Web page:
The Conservative Party, Lawrence Martin writes, is at a crossroads. But they seem to be tempted to offer more of the same:
Although they lost the last election, there are few indications our Conservatives are bent on major change. The leadership candidates who appear to have the upper hand are vigorous right-siders. Anyone thinking Tony Clement lacked hardline credentials need only look at his security platform laid out this week. Throw people considered to be potential terrorist threats behind bars without trial, he said, if they cannot be monitored 24/7.
The problem is that what they offer only appeals to their base -- which admittedly is unshakable. And party moderates don't seem to have strong voices:
Peter MacKay, who wasn’t really moderate to begin with, has backed away. Michael Chong has talent and integrity but is too mild-mannered to mount a strong charge. Deepak Obhrai is well-meaning but won’t get to first base in the balloting.The wets might consider Cape Breton, N.S., native Lisa Raitt one of their own. Now that Mr. MacKay is out, Ms. Raitt, who performed capably in cabinet, will enter the race. As a Maritimer she’s a more compassionate conservative and may be the best hope for change.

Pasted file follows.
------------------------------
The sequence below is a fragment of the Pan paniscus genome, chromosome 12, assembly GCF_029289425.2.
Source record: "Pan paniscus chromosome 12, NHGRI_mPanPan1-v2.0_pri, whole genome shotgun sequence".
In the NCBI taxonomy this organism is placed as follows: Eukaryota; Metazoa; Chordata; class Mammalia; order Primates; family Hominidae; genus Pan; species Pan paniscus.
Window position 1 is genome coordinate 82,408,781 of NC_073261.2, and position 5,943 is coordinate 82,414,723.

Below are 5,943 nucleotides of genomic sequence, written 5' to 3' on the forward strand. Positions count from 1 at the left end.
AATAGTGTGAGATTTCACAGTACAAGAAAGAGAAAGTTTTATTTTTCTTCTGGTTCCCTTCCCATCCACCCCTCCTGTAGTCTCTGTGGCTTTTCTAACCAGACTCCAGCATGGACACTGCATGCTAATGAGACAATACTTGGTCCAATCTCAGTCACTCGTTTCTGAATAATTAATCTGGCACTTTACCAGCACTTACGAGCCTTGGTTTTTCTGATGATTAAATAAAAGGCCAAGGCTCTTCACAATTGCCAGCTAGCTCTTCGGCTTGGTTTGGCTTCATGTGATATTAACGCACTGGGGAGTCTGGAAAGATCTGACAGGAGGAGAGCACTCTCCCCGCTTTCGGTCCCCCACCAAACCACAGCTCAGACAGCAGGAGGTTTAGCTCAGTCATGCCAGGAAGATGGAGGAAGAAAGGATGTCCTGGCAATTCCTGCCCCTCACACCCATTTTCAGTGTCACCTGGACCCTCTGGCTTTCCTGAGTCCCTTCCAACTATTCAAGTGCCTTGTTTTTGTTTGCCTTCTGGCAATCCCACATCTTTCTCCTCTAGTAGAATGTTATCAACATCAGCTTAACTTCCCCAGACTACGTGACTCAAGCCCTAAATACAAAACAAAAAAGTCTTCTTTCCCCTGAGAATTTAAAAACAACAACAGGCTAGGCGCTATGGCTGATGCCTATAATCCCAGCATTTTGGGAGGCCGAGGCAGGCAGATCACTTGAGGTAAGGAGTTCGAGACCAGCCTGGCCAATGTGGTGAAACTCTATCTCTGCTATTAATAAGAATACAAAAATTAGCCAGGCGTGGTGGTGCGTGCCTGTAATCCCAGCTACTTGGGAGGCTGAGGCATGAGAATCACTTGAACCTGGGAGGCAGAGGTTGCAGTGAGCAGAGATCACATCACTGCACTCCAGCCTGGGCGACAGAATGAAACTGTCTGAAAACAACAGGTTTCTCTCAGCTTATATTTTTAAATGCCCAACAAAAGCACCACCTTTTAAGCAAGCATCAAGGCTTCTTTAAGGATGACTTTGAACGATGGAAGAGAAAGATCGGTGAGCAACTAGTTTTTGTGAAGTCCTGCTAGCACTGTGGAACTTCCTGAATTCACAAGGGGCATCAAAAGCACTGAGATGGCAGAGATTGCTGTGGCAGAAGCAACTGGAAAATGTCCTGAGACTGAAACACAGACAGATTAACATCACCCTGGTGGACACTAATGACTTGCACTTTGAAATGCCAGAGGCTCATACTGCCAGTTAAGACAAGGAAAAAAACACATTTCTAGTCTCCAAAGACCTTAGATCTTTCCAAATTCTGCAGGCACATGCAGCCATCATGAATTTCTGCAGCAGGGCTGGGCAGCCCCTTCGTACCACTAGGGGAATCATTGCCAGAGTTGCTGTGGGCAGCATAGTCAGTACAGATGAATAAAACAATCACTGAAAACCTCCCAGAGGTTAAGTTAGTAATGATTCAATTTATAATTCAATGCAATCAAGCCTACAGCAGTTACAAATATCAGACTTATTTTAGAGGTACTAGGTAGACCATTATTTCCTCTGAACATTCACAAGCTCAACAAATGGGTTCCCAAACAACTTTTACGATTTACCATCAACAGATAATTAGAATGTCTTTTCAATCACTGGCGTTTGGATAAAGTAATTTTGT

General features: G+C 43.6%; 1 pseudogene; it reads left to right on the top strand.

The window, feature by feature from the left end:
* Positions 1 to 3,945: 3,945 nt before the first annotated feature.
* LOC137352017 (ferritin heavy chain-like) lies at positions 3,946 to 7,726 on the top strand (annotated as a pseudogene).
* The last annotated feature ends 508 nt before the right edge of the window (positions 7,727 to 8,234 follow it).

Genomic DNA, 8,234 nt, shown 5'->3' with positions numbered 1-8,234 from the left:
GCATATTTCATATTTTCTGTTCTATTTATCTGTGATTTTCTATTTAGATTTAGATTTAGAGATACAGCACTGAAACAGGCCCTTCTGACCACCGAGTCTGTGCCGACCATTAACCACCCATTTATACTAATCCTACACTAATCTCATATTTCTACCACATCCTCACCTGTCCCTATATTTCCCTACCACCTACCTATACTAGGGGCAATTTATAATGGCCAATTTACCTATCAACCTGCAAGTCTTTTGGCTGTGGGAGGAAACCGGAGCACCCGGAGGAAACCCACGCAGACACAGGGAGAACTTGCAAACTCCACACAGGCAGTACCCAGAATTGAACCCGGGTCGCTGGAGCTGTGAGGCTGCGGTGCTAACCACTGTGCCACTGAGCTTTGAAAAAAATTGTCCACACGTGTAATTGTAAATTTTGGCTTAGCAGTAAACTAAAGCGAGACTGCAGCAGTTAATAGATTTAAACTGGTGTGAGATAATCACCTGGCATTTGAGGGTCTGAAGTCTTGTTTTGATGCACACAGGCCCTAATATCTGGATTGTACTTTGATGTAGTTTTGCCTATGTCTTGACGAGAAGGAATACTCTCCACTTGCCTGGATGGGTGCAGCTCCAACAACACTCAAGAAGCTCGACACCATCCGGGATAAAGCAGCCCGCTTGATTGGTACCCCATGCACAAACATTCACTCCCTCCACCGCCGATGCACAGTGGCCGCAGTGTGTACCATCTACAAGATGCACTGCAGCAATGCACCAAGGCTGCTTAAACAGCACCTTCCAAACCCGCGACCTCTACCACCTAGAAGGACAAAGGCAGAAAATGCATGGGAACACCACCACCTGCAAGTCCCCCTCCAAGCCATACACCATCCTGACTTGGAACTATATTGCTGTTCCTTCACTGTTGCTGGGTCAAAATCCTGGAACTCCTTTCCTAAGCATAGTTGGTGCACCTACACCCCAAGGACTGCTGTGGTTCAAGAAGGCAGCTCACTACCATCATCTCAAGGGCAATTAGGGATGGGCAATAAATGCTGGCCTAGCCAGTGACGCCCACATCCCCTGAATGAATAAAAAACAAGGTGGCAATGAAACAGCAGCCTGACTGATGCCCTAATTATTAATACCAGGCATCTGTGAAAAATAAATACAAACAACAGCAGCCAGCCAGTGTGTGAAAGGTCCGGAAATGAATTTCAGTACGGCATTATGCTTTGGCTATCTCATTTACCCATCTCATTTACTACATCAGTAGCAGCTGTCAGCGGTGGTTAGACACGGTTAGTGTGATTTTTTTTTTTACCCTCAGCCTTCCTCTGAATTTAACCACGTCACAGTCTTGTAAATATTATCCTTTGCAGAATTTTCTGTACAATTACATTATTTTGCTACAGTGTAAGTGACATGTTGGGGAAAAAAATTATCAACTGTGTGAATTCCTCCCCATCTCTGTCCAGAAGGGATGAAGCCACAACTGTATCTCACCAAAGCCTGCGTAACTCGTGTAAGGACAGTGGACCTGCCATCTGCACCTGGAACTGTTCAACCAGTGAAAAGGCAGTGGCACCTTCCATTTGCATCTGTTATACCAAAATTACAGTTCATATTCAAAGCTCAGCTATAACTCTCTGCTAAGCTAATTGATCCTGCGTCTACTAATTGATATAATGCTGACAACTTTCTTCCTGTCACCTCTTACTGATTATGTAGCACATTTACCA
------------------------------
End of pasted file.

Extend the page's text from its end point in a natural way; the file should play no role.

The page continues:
Certainly they need a change in tone. But they need more than that. Martin warns:
If they stay on the wide right flank, if they don’t make a concerted effort to broaden their appeal, they’re taking a big risk. With the New Democratic Party shipwrecked, the Liberals can draw on major support from the left. Leave them the centre as well and it’s game over.
Words to the wise.